COVID-19 NOTIFICATION: To protect your safety in response to the threat of COVID-19, our staff is still available to serve you during our normal office hours. We are offering our clients and potential clients the option to connect with us via telephone, email and video-conferencing. Please call or email us to discuss your options.

Recent research shows that the number of fatal accidents that happen in the United States due to drunken driving is relatively high. In one year, there were more than 7,850 fatal crashes involving DUI throughout the nation. This is an average of  about 22 crashes every day. West Virginia is one of a handful of states where a car wreck is most likely to happen due to drunk driving.

The other states that are deemed to be the most deadly with regard to DUI crashes are in various parts of the country, ranging from the South to the Northwest. According to researchers, these types of accidents are most likely to happen between the hours of 2 a.m. and 3 a.m. This is the time when many bars close.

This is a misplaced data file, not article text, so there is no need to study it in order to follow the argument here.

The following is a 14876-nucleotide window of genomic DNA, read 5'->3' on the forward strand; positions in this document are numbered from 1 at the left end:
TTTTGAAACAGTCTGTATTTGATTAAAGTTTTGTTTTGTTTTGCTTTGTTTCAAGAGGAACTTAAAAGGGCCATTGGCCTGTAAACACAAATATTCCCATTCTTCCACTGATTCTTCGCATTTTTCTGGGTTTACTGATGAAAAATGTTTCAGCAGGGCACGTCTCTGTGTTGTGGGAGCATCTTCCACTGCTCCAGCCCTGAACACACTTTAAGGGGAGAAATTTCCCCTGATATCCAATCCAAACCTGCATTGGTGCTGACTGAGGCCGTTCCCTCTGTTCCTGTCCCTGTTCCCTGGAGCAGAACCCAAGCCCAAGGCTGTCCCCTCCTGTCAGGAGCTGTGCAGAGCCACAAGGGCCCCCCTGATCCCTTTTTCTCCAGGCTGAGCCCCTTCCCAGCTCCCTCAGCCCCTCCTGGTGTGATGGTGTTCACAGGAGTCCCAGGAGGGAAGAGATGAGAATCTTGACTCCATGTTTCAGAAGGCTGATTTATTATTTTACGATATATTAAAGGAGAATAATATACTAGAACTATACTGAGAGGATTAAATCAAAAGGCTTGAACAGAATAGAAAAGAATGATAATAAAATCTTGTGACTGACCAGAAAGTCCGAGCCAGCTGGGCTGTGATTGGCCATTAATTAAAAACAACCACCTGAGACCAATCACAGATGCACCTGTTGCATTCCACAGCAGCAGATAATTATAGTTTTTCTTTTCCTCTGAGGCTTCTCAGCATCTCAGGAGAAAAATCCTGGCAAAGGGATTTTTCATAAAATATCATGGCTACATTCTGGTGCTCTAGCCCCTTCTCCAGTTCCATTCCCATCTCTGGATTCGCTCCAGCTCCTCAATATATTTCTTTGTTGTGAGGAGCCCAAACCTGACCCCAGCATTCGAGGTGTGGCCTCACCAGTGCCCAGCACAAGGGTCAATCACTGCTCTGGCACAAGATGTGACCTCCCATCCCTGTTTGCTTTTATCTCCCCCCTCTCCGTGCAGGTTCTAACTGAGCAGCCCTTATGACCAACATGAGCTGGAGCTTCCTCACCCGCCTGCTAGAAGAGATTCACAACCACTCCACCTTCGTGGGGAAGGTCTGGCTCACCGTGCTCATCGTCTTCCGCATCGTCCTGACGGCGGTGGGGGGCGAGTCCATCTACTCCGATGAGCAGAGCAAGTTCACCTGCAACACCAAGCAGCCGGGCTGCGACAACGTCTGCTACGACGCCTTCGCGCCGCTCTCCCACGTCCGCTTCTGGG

However, there are other time periods that are dangerous as well. Around 7 p.m. is also a period with a higher incidence of accidents, likely because restaurants and bars often quit serving happy-hour drinks at reduced prices. The study further documented an increase in accidents at about 3 p.m., which suggests that drinking during lunchtime might be increasing in popularity.

Those in West Virginia who are injured in drunk driving accidents have the right to file personal injury claims against the driver or drivers believed to have been at fault. Meanwhile, the surviving loved ones of a deceased victim of a DUI car wreck may choose to file a wrongful death claim for monetary damages. If the individual who allegedly caused the accident is charged and convicted of DUI, proof of the conviction may be presented in a related civil court proceeding in an effort to establish financial liability.

Source: consumeraffairs.com, “Fatal drunk driving accidents are more likely to occur late at night and at 7 p.m.“, Christopher Maynard, Nov. 3, 2015